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Raleigh law firm helps connect families during COVID-19

Posted November 10, 2020 5:00 a.m. EST

Phone calls, FaceTime, Zoom and other forms of video conferencing and telecommunication with families and friends have become a way of life for many during COVID-19. However, for those living in nursing homes and assisted living facilities, the simple act of seeing loved ones is often a challenge. (CameraCraft/Big Stock Photo)

This article was written for our sponsor, Whitley Law Firm.

Phone calls, FaceTime, Zoom and other forms of video conferencing and telecommunication with families and friends have become a way of life for many during COVID-19. However, for those living in nursing homes and assisted living facilities, the simple act of seeing loved ones is often a challenge.

Facilities have limited, if any, equipment and initiating or receiving video calls requires a lot of advanced planning. Additionally, while much of the population has been asked to isolate and social distance regardless of age, facilities with high concentrations of elderly people have been forced to take even more serious precautions to prevent outbreaks for those in this high-risk age category.

According to the Centers for Disease Control and Prevention, a person's risk of getting severely ill from COVID-19 increases as you get older.

Proactively keeping residents safe in assisted living and long-term care facilities has required many establishments to enforce strict visitation policies and other protocols, sometimes leaving elderly residents with feelings of isolation.

"My grandmother is 96 years old and lives in an assisted living facility in Greenville. Early on in the pandemic, I got her an Amazon Echo device and realized it was a great way to connect with me and her other grandkids while she had to stay in place with no visitors. It was a really good way to get our faces in front of her," said Ben Whitley. "I thought that it would be a great idea to offer the same type of teleconferencing equipment for people in similar situations to use during the pandemic."

As the grandson of someone living in an assisted living facility, Whitley has a personal connection to elderly people in these isolating situations, but the personal injury attorney also has a professional connection to the older population as well.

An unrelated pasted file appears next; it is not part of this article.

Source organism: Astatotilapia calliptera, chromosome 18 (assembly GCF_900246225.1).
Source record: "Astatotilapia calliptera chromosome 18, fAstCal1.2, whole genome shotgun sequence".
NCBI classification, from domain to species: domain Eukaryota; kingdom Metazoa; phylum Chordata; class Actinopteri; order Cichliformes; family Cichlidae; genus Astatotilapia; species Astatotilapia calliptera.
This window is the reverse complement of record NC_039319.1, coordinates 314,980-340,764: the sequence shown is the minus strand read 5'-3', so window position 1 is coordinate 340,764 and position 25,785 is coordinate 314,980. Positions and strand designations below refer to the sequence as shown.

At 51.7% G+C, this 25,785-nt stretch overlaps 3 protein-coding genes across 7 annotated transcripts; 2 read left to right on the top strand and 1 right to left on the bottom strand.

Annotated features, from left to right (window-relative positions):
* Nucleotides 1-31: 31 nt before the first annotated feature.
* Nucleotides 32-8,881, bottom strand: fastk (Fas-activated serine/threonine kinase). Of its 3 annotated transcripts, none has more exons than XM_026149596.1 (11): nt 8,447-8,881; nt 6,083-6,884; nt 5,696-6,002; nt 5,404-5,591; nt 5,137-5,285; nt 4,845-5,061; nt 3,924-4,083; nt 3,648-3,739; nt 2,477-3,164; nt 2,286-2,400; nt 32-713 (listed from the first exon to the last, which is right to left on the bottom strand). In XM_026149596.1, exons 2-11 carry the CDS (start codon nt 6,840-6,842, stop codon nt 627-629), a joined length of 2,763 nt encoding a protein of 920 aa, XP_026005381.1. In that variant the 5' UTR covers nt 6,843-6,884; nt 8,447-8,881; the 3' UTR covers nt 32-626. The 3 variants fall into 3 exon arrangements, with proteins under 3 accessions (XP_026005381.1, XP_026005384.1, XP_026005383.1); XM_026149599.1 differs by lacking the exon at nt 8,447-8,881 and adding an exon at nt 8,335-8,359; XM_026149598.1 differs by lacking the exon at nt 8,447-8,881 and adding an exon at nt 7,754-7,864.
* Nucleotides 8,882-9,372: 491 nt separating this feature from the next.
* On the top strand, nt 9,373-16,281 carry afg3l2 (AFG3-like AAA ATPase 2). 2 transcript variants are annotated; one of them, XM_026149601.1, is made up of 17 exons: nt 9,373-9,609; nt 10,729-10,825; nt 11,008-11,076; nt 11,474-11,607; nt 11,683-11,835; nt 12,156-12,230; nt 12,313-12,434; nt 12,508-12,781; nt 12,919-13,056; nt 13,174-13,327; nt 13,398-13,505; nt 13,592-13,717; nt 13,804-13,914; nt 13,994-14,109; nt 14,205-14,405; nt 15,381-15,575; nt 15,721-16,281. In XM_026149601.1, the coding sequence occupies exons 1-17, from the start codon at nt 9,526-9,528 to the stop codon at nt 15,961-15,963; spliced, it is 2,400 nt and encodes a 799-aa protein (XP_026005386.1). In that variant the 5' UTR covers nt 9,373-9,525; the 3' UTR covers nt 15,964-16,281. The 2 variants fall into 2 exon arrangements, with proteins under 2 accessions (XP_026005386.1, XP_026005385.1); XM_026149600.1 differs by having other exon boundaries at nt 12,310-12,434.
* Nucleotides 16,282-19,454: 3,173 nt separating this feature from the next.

As a partner at Whitley Law Firm in Raleigh, Whitley and his colleagues often handle cases involving elders in the community. During this uncertain time Whitley Law Firm wanted to ensure older citizens have the best physical and emotional care possible.

Whitley's idea of donating devices was perfectly aligned with its charitable efforts as the firm took part in the sixth annual Injury Board Day of Action. The Injury Board is a professional association of trial attorneys in the United States and United Kingdom who lend their time, talents and resources to expand the efforts of grassroots organizations.

Injury Board Day of Action is a collaborative effort by America's leading plaintiff's attorneys to make a difference in their local communities.

As part of its Injury Board Day of Action efforts, Whitley Law Firm partnered with Wake Assisted Living Memory Care in Raleigh and purchased the facility four Amazon Echo Show devices to be delivered to residents. The donation of these devices will help keep residents connected with loved ones in what, for many, is a lonely time.

"We think it's very important, especially for those that are most vulnerable to isolation and social distancing restrictions like residents in care facilities, that they have the ability to interact with their family and loved ones," said Whitley. "Seeing and talking to friends and family can really stave off loneliness, feelings of depression and isolation. At older ages, every moment is particularly precious and this population should still be able to virtually socialize just like the rest of us."

This article was written for our sponsor, Whitley Law Firm.

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